James head was drowning. The door was locked. Mal must have locked it. What would the lawman say when he got to the door? James couldn’t explain his way out of it. He couldn’t think of anything. His life suddenly seemed to be crumbling right before him. He had to stop it! How? He wasn’t good at improvising. Could he stop him from getting to the door? How?
It was strange the way impulse took over James hand. Without him even knowing it, it seemed, his hand moved silently but quickly to the long brass candlestick holder on the table.
His fingers wrapped around the cool metal grooves. The grooves that seemed to be a simple part of the design now served a practical purpose, looking exactly like a handle. He lifted the heavy object off of the table and felt its weight at the bottom. At its blunt and pointed base that tapered out into five sharp corners.
He stared intensely at the back of the Sheriff’s head. He knew what to do.
He was back in the War. The Sheriff was now a Purplebelly scout, who didn’t even see the Browncoat Lance Corporal sneaking up on him. The Alliance scouts wore armor, so you had to be very precise when trying to beat one. Right where the skull met the spine was left uncovered. A hard enough hit with pretty much anything could sever the connection. If anything hit armor, you’d have a fistfight on your hands. Or if the scout got to his weapon in time, it’d be all over. James had to make it count.
But the Sheriff wasn’t wearing armor. That freed up James’ options.
Out of the corner of his eye, he saw Carolina. She didn’t move. He knew she wouldn’t move. She wanted to, but there would be no turning back if she stopped him. He could almost hear her whispering his name, but he probably just imagined that. This had to be done. It had to be done now.
He stepped lightly, quicker than the Sheriff was moving. It wouldn’t take much. Just one hit.
The Sheriff was almost at the door.
James lifted his weapon about an inch into the air.
James stopped in his tracks at the voice of his five-year-old daughter. He turned, and saw that he wasn’t on a battlefield anymore, and instead was looking into the face of his little girl, Julie, her beautiful blonde hair tussled at many different angles.
His voice a bit shaky, he smiled at the girl. “Morning, sugar.”
“Well, hey there, kiddo!” Sheriff Fox breezed right by James, who stood stiff in the hallway.
“Hi, Sheruff Fox,” Julie greeted the lawman, then squealed with excitement as the old man lifted her into the air.
His head pounding, James silently and slowly lowered the candlestick holder onto the ground against the wall. He looked over at his wife. She looked gorgeous smiling through the sunlight that was coming through the window. Looking closer, he could see that she was smiling just to distract from the tears in her eyes.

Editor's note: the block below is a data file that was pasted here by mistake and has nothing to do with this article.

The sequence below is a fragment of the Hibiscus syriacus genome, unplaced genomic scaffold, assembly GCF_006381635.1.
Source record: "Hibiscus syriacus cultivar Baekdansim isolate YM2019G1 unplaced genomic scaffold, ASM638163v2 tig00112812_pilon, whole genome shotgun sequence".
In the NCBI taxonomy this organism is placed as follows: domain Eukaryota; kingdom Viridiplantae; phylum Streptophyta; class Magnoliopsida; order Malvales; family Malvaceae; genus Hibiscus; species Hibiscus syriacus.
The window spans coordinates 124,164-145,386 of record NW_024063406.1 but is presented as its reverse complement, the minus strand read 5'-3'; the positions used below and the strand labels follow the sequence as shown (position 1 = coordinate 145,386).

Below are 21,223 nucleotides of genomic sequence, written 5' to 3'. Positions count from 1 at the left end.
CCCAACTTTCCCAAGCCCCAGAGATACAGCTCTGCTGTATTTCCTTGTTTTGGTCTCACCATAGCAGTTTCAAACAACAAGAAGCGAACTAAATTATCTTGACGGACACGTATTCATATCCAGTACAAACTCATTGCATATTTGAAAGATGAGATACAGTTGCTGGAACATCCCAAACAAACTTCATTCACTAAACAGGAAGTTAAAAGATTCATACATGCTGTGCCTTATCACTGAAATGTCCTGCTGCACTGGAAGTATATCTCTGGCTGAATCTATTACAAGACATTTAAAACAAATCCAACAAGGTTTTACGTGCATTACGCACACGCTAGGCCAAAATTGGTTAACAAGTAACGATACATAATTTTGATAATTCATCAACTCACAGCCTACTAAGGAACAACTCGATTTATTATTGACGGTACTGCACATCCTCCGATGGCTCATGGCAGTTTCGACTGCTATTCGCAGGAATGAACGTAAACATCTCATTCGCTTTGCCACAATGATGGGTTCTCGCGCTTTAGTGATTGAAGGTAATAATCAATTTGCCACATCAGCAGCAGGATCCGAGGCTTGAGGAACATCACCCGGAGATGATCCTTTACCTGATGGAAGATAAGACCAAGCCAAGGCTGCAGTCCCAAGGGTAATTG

“We wake you up, honey?” she said kneeling down to her daughter.
“Well, let’s get you washed up, okay? Then we’ll wake up your sister.”
Smiling at the Sheriff, Carolina led Julie away to the bathroom. James walked slowly to the lawman, working on a weary smile.
“She gets bigger each time I see her,” the Sheriff said, patting James lightly on the chest.
“Yeah,” James said weakly. “Her sister’s gettin’ the same way.”
“I bet.” The Sheriff paused for an instant. “You know, James? I can probably check the waves once I’m in Ferguson Colony. I feel that I’ve taken up too much ‘a your time.”
“No, no… well, maybe.”
The Sheriff laughed good-naturedly, the way he always did.
“Come on, walk me to the door, son.”
James could feel his blood returning to his body. Oxygen filled his arms and legs again, and he felt cool all over.
“You know, James,” the Sheriff said, before he left the doorway. “You got a very beautiful family.”
James shook his head thoughtfully. “No argument.”
“You take good care of them, y’hear?”
James thrust out his hand and Sheriff Fox eagerly shook it.
“It never occurred to me to do otherwise.”
The Sheriff smiled once again. “You have a good one, James.”
After he saw the Sheriff get into his automobile, then drive off, James closed the door. He then walked back into the dining room, found the candlestick he had placed on the floor, and returned it to its place on the dining room table. He found a chair to sit in, and let the bitter sting of tears pour out of his eyes.
In between his sobs he prayed. He prayed to God for forgiveness, though he never got the words out. He rubbed his tender eyelids until they were red and raw.
The door of his study opened slowly, and Mal Reynolds walked out. Mal found that he had to keep inhaling just to keep the emotions out. Any emotion. He couldn’t handle any kind right now. Looking at his friend, seeing what he had done to him. He couldn’t handle any kind of emotion at the moment.
James didn’t even lift his head to acknowledge Mal.
“You… you get the hell out of here. I don’t want to see you again. Never. This is my life. This is my family’s life. You ain’t welcome.”
Mal swallowed deep and clenched his jaw firmly together. His headache still hadn’t passed him. He wanted to say something, but he knew it would be useless.
Without saying good-bye to James, or to Carolina, or to their daughters, Mal Reynolds went out the back door and left the Novak homestead for the last time.
Saturday, June 03, 2006 7:05 PM
Saturday, June 03, 2006 7:18 PM